Preventing child heat deaths - | Chattanooga News, Weather & Sports

Preventing child heat deaths

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CHATTANOOGA, TN (WRCB) - It's hard for parents like Kat Smith to imagine accidentally leaving a child in the car while going about her day.

"I cannot think that I could ever do that, but I suppose anything is possible," says Smith.

In today's hectic world we hear about it happening often, even on hot days. As summer approaches, Smith makes a habit of cooling down the car before buckling her kids in.

"Once you sit in the [hot] car and you have a hard time taking a breath, how do you imagine your child would feel," adds Smith.

According to San Jose State University's Department of Meteorology & Climate Science, since 1998 more than 630 children in the U.S. have died from heat stroke in vehicles--an average of 37 per year.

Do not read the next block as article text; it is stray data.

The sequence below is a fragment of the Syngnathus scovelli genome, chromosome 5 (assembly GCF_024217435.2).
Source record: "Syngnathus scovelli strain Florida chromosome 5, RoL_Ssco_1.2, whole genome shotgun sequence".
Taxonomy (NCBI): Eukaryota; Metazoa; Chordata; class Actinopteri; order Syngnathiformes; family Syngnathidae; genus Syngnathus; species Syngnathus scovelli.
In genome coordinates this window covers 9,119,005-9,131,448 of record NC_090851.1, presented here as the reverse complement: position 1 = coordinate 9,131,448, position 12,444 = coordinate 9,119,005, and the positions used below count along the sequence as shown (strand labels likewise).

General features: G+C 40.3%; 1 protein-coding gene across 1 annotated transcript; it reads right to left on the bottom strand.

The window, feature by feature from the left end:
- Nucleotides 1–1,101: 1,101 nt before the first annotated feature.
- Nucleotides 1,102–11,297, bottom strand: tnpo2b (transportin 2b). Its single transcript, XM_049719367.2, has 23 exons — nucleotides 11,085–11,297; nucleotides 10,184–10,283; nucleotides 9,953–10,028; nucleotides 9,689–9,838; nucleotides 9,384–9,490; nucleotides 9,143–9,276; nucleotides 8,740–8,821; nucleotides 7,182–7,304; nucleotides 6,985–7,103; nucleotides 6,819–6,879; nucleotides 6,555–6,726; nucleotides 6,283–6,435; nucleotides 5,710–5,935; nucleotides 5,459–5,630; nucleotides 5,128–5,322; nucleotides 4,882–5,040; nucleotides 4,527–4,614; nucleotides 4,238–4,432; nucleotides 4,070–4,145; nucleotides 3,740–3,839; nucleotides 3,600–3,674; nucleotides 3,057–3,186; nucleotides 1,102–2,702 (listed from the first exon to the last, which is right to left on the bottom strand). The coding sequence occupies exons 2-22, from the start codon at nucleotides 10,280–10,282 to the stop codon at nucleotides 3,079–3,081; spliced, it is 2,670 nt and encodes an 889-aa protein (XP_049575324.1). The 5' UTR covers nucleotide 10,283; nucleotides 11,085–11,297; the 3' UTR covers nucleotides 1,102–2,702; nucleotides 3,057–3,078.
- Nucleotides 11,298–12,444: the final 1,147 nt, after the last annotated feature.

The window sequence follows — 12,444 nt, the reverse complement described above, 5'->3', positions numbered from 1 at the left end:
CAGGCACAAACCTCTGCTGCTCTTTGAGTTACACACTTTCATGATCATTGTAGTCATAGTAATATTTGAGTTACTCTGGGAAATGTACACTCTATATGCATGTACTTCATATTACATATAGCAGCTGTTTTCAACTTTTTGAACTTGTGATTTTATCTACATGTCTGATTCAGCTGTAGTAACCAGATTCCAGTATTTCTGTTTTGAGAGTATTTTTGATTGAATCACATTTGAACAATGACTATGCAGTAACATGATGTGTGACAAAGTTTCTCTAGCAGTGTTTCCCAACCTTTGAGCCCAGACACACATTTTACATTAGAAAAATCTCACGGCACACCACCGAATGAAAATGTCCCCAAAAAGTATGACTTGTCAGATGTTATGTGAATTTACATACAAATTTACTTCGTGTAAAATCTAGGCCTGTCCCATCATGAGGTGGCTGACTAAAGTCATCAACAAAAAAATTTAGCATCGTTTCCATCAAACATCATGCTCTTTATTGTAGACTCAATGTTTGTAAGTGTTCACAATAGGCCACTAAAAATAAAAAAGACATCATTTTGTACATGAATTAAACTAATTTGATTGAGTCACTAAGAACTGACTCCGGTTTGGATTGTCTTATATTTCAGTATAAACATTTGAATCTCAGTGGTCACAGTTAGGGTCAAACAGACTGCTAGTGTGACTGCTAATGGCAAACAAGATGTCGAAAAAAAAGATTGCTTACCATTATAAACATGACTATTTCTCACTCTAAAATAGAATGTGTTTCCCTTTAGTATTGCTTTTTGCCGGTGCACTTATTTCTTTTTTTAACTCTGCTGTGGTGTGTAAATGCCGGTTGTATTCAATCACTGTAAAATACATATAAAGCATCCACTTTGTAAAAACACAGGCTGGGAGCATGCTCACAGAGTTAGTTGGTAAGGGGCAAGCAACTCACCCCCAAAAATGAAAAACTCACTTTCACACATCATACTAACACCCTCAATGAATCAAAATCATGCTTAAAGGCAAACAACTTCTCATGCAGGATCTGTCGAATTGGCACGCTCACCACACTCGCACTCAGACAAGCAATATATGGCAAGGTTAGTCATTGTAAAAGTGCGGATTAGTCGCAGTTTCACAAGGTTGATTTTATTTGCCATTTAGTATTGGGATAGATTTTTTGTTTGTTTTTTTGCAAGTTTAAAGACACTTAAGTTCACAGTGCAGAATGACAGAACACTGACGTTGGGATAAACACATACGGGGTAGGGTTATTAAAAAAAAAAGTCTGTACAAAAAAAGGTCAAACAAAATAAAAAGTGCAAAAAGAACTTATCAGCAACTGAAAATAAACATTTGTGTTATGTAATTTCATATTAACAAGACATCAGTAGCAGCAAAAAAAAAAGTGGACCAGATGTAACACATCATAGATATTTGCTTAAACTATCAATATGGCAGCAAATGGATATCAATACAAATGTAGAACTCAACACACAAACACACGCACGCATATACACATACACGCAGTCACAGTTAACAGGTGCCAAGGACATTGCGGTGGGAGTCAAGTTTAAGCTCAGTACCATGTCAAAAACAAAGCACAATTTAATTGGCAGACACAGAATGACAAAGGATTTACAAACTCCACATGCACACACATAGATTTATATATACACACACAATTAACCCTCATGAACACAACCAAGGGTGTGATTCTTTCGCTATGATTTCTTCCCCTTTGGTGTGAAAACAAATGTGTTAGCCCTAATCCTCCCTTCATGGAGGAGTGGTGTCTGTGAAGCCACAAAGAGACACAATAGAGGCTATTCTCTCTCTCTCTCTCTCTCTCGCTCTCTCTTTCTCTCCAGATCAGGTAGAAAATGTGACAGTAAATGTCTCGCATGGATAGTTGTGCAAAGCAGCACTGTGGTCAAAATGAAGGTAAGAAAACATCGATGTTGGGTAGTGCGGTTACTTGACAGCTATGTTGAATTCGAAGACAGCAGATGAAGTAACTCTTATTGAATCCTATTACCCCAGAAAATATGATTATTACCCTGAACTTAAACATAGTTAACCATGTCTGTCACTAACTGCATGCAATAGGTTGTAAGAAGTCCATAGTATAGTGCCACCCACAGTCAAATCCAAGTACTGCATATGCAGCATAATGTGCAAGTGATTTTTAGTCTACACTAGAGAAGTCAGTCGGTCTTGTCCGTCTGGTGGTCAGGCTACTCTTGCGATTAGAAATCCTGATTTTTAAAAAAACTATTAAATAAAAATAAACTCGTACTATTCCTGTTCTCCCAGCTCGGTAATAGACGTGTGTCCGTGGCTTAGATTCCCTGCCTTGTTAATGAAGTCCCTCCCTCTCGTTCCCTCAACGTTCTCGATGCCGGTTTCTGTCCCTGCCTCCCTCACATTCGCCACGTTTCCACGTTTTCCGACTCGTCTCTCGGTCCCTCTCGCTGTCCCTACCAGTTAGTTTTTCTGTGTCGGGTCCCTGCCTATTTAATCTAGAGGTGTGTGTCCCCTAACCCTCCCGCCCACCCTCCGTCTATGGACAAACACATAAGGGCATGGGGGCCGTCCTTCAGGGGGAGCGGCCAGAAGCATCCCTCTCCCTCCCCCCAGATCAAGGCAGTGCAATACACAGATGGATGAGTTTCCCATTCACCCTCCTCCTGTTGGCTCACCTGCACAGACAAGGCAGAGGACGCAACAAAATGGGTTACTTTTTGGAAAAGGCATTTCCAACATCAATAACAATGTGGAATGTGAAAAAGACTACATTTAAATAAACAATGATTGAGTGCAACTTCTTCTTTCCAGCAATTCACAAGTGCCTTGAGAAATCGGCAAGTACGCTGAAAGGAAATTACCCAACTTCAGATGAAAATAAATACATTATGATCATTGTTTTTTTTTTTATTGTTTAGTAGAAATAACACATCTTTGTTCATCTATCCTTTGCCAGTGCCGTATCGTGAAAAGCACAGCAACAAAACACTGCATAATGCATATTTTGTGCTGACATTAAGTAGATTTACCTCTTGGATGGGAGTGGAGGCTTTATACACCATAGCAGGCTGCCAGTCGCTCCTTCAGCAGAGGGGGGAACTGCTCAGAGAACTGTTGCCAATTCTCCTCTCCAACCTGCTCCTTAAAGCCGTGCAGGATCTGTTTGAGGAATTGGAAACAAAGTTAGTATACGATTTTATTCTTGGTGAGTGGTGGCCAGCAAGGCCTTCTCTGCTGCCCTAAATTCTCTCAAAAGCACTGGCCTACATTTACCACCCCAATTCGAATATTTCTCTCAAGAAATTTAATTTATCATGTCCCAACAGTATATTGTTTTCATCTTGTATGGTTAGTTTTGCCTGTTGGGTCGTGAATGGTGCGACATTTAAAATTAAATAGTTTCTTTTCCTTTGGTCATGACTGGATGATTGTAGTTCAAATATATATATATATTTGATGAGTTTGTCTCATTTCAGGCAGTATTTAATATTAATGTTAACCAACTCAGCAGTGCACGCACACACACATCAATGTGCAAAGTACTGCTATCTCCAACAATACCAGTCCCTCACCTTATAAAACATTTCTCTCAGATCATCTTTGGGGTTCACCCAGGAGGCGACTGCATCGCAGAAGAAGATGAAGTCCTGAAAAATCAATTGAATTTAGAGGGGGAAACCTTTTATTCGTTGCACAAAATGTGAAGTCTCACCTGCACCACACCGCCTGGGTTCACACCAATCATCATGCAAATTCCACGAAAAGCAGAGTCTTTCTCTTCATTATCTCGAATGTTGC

Ken Wilkerson, director of Hamilton County Emergency Management Services. He says it's never a good idea to leave children in a hot car, even for only a few minutes.

"You may get back to the car and they just look a little sleepy, a little lethargic, but they're already in the throws of heat related illness," says Wilkerson. Children are highly prone to heat stroke due to their small body masses.

According to General Motors and San Francisco State University studies, on an 80° day the temperature inside an non-air conditioned vehicle can soar to nearly 100° in just 10 minutes and to almost 115 degrees in 30 minutes.

There are car seats available that connect to smart phone apps and alert you if you leave your child in the car. However, simply placing something that you have to take with you on the back seat can help those who are forgetful.

"Leave your phone, leave your wallet. Something with that child," suggests Wilkerson.

"Recently on Facebook I read a story that one lady started taking a shoe off before she started to drive and put it in the back seat next to her child," recalls Smith.

Smith and Wilkerson urge all parents to be vigilant, especially as summer nears.

"Children are a precious gift," says Smith.

"That child looks to you for everything," adds Wilkerson.

For more information on heat safety for children, visit this web site.
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